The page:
Stigma

Next month, I am walking with a group of individuals who have been impacted by postpartum mood disorders.  We are raising funds in an effort to help families and educate providers about the very real issue and impact of postpartum mental illness.

Although I would consider myself “cured” of my own experiences with postpartum PTSD and anxiety, I continue to recognize the need to express my support for those currently suffering with the very real emotional and physical ramifications of postpartum mental illness, their family members, and the medical community.

The stigma surrounding this issue, the issue of mental illness, and the issue of mental illness after childbirth continues to both annoy and devastate me.  I can see the divide in my own community of family and friends when I bring up my participation for the fundraising walk that I am participating in.

This divide clearly plays out on social media.  After posting recently a brief synopsis of my journey with postpartum mental illness, and adding a link to my fundraising page, I was met with three types of responses.  Inherent in the two latter responses is the stigma attached to the very real, and quite frankly, horrific, postpartum mood disorders.  The responses that I received were as follows:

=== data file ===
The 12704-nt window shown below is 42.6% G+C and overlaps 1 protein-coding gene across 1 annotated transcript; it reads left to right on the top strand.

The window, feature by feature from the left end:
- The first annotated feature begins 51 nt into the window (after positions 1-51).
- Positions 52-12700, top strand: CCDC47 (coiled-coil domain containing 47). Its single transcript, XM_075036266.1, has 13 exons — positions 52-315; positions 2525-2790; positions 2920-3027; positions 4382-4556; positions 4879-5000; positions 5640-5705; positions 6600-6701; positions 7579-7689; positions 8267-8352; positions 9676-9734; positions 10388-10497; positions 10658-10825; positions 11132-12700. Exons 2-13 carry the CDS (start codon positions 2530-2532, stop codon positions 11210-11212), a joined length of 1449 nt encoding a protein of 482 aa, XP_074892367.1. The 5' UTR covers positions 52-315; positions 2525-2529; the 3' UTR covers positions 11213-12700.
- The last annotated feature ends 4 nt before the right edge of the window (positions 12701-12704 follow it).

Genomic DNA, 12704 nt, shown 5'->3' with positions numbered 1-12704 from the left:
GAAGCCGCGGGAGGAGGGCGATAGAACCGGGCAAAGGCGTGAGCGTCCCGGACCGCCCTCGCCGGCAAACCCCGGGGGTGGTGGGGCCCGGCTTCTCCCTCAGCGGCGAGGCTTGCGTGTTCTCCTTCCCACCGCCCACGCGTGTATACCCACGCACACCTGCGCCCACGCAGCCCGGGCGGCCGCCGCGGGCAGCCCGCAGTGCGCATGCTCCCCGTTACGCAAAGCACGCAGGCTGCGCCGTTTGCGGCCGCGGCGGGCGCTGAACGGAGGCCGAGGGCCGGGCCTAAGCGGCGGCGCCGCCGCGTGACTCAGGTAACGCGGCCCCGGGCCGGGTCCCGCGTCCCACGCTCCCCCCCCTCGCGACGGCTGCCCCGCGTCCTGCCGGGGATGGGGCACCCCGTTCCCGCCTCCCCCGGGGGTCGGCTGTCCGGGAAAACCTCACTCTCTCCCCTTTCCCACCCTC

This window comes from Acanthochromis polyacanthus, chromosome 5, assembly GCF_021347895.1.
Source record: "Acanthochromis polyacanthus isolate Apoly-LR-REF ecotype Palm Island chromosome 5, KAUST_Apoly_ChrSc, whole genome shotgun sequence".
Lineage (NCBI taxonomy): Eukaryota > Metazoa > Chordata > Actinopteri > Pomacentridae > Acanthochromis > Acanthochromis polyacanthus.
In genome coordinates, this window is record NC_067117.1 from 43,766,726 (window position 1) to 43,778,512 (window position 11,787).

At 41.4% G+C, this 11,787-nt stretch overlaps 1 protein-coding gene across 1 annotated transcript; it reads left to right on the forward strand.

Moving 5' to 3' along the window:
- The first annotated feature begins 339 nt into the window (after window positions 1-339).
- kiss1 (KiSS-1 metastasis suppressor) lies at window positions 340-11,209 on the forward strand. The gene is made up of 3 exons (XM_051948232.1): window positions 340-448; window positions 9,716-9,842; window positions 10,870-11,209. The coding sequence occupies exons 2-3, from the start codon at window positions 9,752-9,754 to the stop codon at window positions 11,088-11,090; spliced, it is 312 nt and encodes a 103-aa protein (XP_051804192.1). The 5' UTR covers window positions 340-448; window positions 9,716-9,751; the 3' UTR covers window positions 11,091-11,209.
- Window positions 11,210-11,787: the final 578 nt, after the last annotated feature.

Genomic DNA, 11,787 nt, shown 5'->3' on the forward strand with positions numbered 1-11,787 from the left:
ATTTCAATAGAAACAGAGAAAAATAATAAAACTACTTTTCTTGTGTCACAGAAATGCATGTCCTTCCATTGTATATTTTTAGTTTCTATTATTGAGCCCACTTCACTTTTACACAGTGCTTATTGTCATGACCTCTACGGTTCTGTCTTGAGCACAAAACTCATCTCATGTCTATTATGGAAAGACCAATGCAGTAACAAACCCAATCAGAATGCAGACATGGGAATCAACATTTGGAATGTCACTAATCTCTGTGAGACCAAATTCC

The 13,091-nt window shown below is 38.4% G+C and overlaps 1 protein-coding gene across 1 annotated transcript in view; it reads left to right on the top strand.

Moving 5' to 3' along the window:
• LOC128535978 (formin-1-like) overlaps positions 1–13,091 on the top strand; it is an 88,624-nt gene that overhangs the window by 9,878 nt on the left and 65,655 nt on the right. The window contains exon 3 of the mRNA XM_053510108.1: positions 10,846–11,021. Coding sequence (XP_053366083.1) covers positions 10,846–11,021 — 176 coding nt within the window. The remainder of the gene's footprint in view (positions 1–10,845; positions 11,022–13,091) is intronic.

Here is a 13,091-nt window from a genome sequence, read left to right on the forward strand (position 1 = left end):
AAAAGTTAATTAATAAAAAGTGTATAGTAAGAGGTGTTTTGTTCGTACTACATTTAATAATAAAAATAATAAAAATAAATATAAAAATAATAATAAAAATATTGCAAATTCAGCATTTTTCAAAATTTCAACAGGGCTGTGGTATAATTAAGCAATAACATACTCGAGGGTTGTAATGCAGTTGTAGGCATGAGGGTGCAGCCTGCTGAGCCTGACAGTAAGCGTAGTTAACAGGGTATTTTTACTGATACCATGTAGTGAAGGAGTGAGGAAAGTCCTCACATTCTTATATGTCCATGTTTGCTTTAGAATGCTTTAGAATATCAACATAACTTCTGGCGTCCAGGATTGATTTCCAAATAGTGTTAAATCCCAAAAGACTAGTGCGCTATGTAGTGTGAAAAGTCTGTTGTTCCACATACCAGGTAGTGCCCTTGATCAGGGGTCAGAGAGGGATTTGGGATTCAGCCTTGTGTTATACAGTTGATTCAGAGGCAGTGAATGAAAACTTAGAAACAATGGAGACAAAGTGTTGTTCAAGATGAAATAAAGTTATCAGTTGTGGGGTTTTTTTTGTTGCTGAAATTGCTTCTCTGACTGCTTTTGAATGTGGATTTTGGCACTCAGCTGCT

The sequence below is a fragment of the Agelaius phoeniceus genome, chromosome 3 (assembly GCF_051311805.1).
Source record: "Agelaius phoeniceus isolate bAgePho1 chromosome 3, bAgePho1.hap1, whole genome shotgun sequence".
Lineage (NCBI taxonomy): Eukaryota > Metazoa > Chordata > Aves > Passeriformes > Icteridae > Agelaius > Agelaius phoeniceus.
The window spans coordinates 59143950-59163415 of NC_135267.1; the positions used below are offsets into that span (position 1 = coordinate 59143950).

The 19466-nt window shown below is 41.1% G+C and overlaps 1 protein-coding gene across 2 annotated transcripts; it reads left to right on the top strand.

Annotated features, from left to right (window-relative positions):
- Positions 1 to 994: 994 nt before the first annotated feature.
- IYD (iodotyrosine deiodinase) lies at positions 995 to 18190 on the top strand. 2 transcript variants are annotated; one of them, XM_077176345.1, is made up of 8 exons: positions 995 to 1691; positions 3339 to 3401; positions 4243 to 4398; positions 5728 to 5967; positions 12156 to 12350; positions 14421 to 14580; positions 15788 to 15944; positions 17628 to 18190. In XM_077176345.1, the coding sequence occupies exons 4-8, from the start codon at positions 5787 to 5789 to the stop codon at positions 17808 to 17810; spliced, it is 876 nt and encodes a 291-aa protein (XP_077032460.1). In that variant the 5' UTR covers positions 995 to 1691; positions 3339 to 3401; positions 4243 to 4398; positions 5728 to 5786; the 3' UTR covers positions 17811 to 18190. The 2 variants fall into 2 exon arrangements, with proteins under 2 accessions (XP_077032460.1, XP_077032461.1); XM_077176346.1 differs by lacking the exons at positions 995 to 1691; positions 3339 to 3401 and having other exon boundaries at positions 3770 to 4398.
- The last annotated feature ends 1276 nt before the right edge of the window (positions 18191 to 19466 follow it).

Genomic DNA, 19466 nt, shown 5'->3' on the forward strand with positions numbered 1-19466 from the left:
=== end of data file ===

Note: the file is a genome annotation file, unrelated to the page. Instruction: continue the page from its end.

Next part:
1. Positive Love and Support. These responses included a mention of my journey and my courage in tackling this very real monster after the birth of my daughter.  Sometimes, this included a donation to the cause.  Honestly, acknowledgement and knowing what both I, and many other woman struggled with or continue to struggle with is appreciated just as much.
  2. Nothing.  No active mention both on social media or in person about the walk that I would be going on or why.  Now, here I am not talking about the people who didn’t see my post…I’m talking about the people who I KNOW saw my post and chose not to comment.
  3. Active Disengagement.  “Liking” and commenting on every other social media post in the timeline. Supporting and contributing to other fundraisers posted the same day.

I want to say that I don’t take it personally.  However, that wouldn’t be true.  Not only have I, and my family!, suffered greatly at the hands of postpartum mental illness, I have made it my mission to educate my friends and family members about the possibility of postpartum mental illness.  I have not been shy in sharing in an effort to release the stigma surrounding this disease.  It continues to baffle me that people who I love and care about cannot acknowledge not only my journey, but recognize that this is a journey for many others in their community.  It continues to be disheartening to recognize that if I can’t bridge the gap in my own community, making strides in the community at large will continue to prove a challenging task.

Thanks for Reading,

Lauren

 

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